Wednesday, August 24, 2011

Protecting your artifacts from UV damage

The last few days I have been working on a restoration project,  which I thought would be a great example to show to those who are collectors of antique material.   This is what too much UV exposure does to Indian artifacts.   It totally destroyed the integrity of the leather which this shirt was made of.  It also has ruined the ermine drops and bleached the hair locks to blonde.   There is no saving hide which this has happened to.    The micro organisms that cause the dry rot eat away at the collagen which binds the leather fibers together.  

The only thing I can do in a case like this is re-build the entire shirt using what parts I can save (in this case the shirt strips and bibs are OK, although slightly fragile.    Hopefully they will survive another 130 years or so. 



So the moral of the story is:  Protect your treasures from the sun and too much light exposure.  It will kill them.

Angela

Saturday, August 20, 2011

Killing two birds with one stone...Or is that killing two stones with one bird?



Currently I have a commission to make a Buffalo hide incised Parflech for a museum display.   I also have been once again toying with some ideas of art glass, so will be combining the two projects (since they deal with the same subject matter).  Only the materials are different.  

 Incised Buffalo Hide parflech's are pretty rare, especially when you think about the ratio of painted ones in existence to the incised ones that still survive.  They are not all that easy to make either.   They have to be made from buffalo hide in which the hair has been slipped off and the dark brown epidermal is retained.   Not as easy as it sounds.   Usually when you soak a buffalo hide long enough to slip the hair off, its starts to rot and the epidermal layer also comes off too.   So timing is very important in this process, as well as getting hides from a summer kill or fall kill buffalo when the epidermis is at its darkest.  Much like a sun tan on the buffalo.
 This is one I made a few years ago for a commission I had for a entire set of Nez Perce horse gear.   The epidermal layer has to be removed to reveal the white hide underneath.  Again, this involves proper timing.   You cannot do this if the hide is too wet or too dry.   And it takes a constant sharp knife to do this procedure.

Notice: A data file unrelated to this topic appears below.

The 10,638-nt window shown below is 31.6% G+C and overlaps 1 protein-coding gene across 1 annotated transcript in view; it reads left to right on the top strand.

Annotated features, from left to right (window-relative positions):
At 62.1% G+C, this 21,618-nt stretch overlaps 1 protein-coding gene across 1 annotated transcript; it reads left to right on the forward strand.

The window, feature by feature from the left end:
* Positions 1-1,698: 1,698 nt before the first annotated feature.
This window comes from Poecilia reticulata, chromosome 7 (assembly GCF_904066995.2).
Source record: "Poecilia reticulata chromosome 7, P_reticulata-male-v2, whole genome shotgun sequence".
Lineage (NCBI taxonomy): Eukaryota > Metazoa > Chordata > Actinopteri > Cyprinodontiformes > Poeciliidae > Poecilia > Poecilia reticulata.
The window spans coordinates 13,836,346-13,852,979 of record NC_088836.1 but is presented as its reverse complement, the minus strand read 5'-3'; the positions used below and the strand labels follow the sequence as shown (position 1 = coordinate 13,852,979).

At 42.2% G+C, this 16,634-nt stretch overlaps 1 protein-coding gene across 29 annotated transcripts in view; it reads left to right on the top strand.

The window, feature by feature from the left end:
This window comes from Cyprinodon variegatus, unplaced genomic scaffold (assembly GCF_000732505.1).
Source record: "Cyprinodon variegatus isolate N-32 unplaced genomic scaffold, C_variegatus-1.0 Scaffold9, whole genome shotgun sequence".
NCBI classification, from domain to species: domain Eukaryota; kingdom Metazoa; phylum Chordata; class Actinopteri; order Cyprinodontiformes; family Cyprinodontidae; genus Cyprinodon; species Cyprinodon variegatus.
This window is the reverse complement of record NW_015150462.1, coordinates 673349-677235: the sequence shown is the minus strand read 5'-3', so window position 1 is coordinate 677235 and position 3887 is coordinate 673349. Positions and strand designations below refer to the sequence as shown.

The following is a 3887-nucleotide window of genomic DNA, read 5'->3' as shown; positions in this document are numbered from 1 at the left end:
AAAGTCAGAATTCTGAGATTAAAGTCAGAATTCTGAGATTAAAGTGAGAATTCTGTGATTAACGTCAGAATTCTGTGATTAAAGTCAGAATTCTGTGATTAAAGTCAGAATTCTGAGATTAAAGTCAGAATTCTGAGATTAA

So, in thinking about the incised rawhide parflech,  I also am taking this concept into some art glass I am currently working on.  Yesterday I was able to spend a little time on the floor of the hot shop at the Museum of Glass in Tacoma, Washington.   We blew a cylinder that will eventually become a glass "Parfletch"
 This process too is kind of like making a rawhide one.   The glass is colored in layers.  First a light tan color, then a layer of clear glass to protect that,  then a top layer of dark brown glass.   The top layer will then be carved to reveal the tan underneath, making the designs in the glass.  

We also had to drill lots of holes in this glass while it was still molten for attachment of the fringe once the designs are carved and the shine of the glass is taken down with a acid bath.   So...stay tuned for both projects to be posted soon.

Angela









Wednesday, August 10, 2011

Quilled Bridle Strips.....Done!

I have finished the quilled bridle strips for a museum installation I am currently working on (Actually I had these done 2 weeks ago, but we all know how busy can be at times! ).   I will also be making several other replicas of material Father DeSmet collected and will also post those when I am finished with them.
Here is a biography of Father DeSmet.  This man did not let grass grow under his feet!


DE SMETPIERRE-JEAN, priest, Jesuit, missionary; b. 30 Jan. 1801 at Dendermonde, diocese of Ghent, Belgium, fifth child and second son of Josse De Smet and his second wife, Marie-Jeanne Buydens; d. 23 May 1873 in St Louis, Missouri.
      Pierre-Jean De Smet’s father, primarily a chandler, was a merchant of considerable means. De Smet’s early education was at home and in various colleges; in his 19th year he entered the Petit Séminaire at Mechlin. In August 1821 he sailed for the United States to begin his noviciate at White Marsh, a Jesuit estate near Baltimore. Eighteen months later he was transferred to Florissant, just north of St Louis, Missouri, where he was ordained on 23 Sept. 1827. As a prefect in St Regis Seminary, a school for Indian boys, 1824–30, he learned something of Indian customs and ways before he was sent to St Louis as treasurer of the college in that city (now St Louis University).